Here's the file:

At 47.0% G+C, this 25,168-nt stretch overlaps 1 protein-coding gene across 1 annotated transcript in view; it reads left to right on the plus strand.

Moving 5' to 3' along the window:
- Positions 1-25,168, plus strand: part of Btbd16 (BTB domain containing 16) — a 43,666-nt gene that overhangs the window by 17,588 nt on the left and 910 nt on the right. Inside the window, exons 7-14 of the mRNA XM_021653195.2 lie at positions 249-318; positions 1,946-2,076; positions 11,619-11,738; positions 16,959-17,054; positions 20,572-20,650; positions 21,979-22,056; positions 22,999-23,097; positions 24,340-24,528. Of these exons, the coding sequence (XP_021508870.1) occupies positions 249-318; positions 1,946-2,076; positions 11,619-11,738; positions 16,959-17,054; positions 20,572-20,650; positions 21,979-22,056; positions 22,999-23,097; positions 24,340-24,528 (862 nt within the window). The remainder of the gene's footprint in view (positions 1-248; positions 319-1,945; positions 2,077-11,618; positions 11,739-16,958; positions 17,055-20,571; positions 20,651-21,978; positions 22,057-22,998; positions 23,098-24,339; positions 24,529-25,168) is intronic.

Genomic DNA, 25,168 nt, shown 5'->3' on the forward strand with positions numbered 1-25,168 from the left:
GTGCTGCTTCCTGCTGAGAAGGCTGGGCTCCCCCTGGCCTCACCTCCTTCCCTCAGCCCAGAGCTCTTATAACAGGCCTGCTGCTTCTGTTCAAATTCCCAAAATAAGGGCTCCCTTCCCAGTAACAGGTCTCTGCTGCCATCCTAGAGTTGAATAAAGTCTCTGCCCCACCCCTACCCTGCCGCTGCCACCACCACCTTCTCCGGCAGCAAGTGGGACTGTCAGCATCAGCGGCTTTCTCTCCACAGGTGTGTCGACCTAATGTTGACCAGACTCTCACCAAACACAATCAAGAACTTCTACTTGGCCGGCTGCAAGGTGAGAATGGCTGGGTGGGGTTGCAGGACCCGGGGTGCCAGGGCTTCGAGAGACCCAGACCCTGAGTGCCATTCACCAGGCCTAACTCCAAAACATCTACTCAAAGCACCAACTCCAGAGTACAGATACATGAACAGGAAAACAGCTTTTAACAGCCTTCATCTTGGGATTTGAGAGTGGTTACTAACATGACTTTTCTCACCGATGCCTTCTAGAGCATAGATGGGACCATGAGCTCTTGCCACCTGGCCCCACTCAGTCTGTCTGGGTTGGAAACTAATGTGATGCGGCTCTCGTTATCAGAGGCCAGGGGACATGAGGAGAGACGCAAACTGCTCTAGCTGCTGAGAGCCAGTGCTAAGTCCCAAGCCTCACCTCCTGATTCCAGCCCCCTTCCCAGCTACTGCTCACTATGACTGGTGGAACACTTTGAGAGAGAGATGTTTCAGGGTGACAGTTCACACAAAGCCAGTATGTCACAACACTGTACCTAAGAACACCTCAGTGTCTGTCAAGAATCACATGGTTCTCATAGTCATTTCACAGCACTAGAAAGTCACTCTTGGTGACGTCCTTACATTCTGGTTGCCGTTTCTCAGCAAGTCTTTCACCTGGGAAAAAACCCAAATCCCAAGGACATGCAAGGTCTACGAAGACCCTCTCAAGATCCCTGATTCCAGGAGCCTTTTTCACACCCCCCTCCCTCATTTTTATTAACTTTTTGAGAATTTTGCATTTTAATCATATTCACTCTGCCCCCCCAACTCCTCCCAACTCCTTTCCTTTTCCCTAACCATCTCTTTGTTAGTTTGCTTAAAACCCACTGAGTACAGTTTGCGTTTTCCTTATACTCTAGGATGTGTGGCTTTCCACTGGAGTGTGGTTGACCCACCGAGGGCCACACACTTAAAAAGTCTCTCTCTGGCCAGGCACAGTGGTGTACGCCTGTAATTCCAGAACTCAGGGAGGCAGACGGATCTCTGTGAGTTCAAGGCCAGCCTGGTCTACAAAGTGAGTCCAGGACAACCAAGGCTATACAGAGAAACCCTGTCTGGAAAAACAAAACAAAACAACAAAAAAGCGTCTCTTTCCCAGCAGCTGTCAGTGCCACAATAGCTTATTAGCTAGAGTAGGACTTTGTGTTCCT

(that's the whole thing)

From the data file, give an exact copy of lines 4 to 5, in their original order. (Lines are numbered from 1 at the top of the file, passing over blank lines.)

Genomic DNA, 25,168 nt, shown 5'->3' on the forward strand with positions numbered 1-25,168 from the left:
GTGCTGCTTCCTGCTGAGAAGGCTGGGCTCCCCCTGGCCTCACCTCCTTCCCTCAGCCCAGAGCTCTTATAACAGGCCTGCTGCTTCTGTTCAAATTCCCAAAATAAGGGCTCCCTTCCCAGTAACAGGTCTCTGCTGCCATCCTAGAGTTGAATAAAGTCTCTGCCCCACCCCTACCCTGCCGCTGCCACCACCACCTTCTCCGGCAGCAAGTGGGACTGTCAGCATCAGCGGCTTTCTCTCCACAGGTGTGTCGACCTAATGTTGACCAGACTCTCACCAAACACAATCAAGAACTTCTACTTGGCCGGCTGCAAGGTGAGAATGGCTGGGTGGGGTTGCAGGACCCGGGGTGCCAGGGCTTCGAGAGACCCAGACCCTGAGTGCCATTCACCAGGCCTAACTCCAAAACATCTACTCAAAGCACCAACTCCAGAGTACAGATACATGAACAGGAAAACAGCTTTTAACAGCCTTCATCTTGGGATTTGAGAGTGGTTACTAACATGACTTTTCTCACCGATGCCTTCTAGAGCATAGATGGGACCATGAGCTCTTGCCACCTGGCCCCACTCAGTCTGTCTGGGTTGGAAACTAATGTGATGCGGCTCTCGTTATCAGAGGCCAGGGGACATGAGGAGAGACGCAAACTGCTCTAGCTGCTGAGAGCCAGTGCTAAGTCCCAAGCCTCACCTCCTGATTCCAGCCCCCTTCCCAGCTACTGCTCACTATGACTGGTGGAACACTTTGAGAGAGAGATGTTTCAGGGTGACAGTTCACACAAAGCCAGTATGTCACAACACTGTACCTAAGAACACCTCAGTGTCTGTCAAGAATCACATGGTTCTCATAGTCATTTCACAGCACTAGAAAGTCACTCTTGGTGACGTCCTTACATTCTGGTTGCCGTTTCTCAGCAAGTCTTTCACCTGGGAAAAAACCCAAATCCCAAGGACATGCAAGGTCTACGAAGACCCTCTCAAGATCCCTGATTCCAGGAGCCTTTTTCACACCCCCCTCCCTCATTTTTATTAACTTTTTGAGAATTTTGCATTTTAATCATATTCACTCTGCCCCCCCAACTCCTCCCAACTCCTTTCCTTTTCCCTAACCATCTCTTTGTTAGTTTGCTTAAAACCCACTGAGTACAGTTTGCGTTTTCCTTATACTCTAGGATGTGTGGCTTTCCACTGGAGTGTGGTTGACCCACCGAGGGCCACACACTTAAAAAGTCTCTCTCTGGCCAGGCACAGTGGTGTACGCCTGTAATTCCAGAACTCAGGGAGGCAGACGGATCTCTGTGAGTTCAAGGCCAGCCTGGTCTACAAAGTGAGTCCAGGACAACCAAGGCTATACAGAGAAACCCTGTCTGGAAAAACAAAACAAAACAACAAAAAAGCGTCTCTTTCCCAGCAGCTGTCAGTGCCACAATAGCTTATTAGCTAGAGTAGGACTTTGTGTTCCT